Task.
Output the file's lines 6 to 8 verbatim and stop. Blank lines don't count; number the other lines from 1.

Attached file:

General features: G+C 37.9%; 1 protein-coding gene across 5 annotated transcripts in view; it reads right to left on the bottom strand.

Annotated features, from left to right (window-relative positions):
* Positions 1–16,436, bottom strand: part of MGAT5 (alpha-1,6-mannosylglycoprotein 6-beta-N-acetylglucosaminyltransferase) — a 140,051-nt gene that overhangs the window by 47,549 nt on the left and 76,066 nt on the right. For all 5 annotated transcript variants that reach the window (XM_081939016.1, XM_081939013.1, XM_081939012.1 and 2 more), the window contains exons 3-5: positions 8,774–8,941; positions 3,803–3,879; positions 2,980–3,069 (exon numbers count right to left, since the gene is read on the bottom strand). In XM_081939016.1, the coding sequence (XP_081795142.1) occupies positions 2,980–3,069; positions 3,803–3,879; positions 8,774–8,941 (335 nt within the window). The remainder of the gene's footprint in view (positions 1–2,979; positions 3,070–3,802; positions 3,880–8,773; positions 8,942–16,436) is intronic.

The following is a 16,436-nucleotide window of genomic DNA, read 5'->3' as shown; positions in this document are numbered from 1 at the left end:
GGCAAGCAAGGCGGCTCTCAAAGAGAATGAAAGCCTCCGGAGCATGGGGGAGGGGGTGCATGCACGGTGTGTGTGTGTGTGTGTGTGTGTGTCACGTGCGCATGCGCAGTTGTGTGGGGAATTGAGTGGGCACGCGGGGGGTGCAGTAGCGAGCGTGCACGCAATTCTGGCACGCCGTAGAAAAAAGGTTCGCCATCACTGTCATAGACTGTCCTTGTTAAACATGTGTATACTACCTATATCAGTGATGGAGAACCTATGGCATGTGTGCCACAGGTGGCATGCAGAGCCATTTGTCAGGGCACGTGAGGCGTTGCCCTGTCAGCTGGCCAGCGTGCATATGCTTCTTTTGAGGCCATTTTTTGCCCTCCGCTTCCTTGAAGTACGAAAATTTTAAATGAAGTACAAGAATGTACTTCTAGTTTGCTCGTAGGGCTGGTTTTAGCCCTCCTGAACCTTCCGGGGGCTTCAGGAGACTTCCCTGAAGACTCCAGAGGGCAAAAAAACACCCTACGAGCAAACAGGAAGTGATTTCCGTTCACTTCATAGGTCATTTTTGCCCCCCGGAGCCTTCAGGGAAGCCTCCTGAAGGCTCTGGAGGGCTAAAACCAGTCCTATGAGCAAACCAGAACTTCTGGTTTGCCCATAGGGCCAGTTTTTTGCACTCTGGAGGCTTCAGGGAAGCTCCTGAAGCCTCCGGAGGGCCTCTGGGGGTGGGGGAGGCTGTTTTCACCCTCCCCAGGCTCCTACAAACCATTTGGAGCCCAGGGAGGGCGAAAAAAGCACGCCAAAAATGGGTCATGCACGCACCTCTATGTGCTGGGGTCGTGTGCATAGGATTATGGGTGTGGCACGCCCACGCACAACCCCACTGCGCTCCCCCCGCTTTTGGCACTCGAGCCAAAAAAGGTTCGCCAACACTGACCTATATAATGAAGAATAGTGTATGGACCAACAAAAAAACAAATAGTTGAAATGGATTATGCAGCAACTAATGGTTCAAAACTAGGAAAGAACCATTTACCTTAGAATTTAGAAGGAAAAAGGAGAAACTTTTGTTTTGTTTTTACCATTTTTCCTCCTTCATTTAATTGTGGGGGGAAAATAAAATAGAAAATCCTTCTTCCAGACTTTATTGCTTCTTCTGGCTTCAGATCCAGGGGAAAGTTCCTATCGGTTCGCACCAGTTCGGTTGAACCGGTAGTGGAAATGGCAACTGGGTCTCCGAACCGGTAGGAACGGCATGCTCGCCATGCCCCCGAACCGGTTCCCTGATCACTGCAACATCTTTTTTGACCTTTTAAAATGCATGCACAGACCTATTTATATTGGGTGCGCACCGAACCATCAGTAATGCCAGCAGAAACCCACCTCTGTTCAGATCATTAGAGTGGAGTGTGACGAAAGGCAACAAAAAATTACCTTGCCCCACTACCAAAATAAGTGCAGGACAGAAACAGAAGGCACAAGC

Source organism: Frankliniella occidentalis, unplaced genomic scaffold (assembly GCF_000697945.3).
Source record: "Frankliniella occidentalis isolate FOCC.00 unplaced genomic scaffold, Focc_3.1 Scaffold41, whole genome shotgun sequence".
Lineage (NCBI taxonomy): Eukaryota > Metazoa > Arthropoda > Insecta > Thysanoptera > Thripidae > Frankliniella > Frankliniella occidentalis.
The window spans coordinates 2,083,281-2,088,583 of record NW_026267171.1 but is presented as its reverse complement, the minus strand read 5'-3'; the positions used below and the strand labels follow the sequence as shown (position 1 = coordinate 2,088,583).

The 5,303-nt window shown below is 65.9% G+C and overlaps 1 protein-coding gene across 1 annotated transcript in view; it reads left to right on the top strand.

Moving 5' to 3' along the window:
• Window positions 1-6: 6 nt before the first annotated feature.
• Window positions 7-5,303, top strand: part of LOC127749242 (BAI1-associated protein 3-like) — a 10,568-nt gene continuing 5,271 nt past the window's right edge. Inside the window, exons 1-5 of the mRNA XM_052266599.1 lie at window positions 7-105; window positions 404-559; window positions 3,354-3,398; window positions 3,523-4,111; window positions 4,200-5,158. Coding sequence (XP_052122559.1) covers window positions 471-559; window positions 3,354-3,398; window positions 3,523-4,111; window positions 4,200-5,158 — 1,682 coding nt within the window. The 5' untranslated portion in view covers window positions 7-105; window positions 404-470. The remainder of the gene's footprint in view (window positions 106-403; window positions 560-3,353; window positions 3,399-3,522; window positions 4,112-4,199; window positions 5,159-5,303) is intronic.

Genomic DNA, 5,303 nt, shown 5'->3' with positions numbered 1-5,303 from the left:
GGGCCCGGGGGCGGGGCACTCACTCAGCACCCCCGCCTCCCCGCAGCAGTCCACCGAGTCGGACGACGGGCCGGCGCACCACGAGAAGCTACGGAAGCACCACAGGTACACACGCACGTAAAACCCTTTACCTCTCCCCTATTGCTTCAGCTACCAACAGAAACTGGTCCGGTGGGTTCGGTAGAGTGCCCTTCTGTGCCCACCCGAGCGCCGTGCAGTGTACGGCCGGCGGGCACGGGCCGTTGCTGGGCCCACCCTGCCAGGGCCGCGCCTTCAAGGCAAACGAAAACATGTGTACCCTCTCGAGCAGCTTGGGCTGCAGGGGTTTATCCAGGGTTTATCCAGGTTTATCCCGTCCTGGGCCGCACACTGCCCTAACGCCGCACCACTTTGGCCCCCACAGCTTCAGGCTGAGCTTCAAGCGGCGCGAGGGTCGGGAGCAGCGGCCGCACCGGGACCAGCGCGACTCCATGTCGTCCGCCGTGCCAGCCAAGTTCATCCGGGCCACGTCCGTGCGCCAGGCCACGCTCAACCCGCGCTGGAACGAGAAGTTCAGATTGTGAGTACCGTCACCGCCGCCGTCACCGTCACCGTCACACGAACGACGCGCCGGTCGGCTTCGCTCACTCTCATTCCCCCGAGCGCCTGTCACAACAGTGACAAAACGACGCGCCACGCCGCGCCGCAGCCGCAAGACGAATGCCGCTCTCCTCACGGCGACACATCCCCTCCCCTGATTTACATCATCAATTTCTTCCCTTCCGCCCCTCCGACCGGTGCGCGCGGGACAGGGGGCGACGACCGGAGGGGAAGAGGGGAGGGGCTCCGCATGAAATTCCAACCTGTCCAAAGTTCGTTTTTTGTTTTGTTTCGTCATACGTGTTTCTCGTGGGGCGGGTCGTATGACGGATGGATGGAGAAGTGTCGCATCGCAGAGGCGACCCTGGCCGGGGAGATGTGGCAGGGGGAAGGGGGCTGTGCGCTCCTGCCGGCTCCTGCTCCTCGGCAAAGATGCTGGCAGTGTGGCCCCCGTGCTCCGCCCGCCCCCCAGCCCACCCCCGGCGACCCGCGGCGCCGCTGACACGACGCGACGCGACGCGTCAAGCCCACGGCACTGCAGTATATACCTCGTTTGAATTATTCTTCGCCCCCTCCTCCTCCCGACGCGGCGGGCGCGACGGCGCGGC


Source organism: Frankliniella occidentalis, unplaced genomic scaffold (assembly GCF_000697945.3).
Source record: "Frankliniella occidentalis isolate FOCC.00 unplaced genomic scaffold, Focc_3.1 Scaffold41, whole genome shotgun sequence".
Lineage (NCBI taxonomy): Eukaryota > Metazoa > Arthropoda > Insecta > Thysanoptera > Thripidae > Frankliniella > Frankliniella occidentalis.